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Issue 33, 2015
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Raindrop impact on sand: a dynamic explanation of crater morphologies

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Abstract

As a droplet impacts upon a granular substrate, both the intruder and the target undergo deformation, during which the liquid may penetrate into the substrate. These three aspects together distinguish it from other impact phenomena in the literature. We perform high-speed, double-laser profilometry measurements and disentangle the dynamics into three aspects: the deformation of the substrate during the impact, the maximum spreading diameter of the droplet, and the penetration of the liquid into the substrate. By systematically varying the impact speed and the packing fraction of the substrate, (i) the substrate deformation indicates a critical packing fraction ϕ* ≈ 0.585; (ii) the maximum droplet spreading diameter is found to scale with a Weber number corrected by the substrate deformation; and (iii) a model of the liquid penetration is established and is used to explain the observed crater morphology transition.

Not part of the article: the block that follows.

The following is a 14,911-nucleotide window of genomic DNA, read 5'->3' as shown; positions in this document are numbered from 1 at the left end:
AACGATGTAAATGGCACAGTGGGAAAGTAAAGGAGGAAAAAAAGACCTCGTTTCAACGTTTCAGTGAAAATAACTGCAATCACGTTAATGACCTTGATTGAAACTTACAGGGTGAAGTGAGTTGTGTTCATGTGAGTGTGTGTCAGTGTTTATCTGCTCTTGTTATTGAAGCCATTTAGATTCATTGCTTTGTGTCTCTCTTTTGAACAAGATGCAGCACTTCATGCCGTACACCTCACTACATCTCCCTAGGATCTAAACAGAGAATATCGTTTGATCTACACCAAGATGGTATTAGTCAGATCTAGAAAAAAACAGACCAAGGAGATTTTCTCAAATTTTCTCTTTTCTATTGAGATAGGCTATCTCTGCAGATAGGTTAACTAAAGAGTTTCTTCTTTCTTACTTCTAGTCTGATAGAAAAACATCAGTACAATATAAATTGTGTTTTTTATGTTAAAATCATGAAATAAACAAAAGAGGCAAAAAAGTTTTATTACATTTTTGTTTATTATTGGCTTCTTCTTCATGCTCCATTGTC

Graphical abstract: Raindrop impact on sand: a dynamic explanation of crater morphologies

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Article information


Submitted
22 Apr 2015
Accepted
22 Jun 2015
First published
22 Jun 2015

Soft Matter, 2015,11, 6562-6568
Article type
Paper
Author version available

Raindrop impact on sand: a dynamic explanation of crater morphologies

S. Zhao, R. de Jong and D. van der Meer, Soft Matter, 2015, 11, 6562
DOI: 10.1039/C5SM00957J

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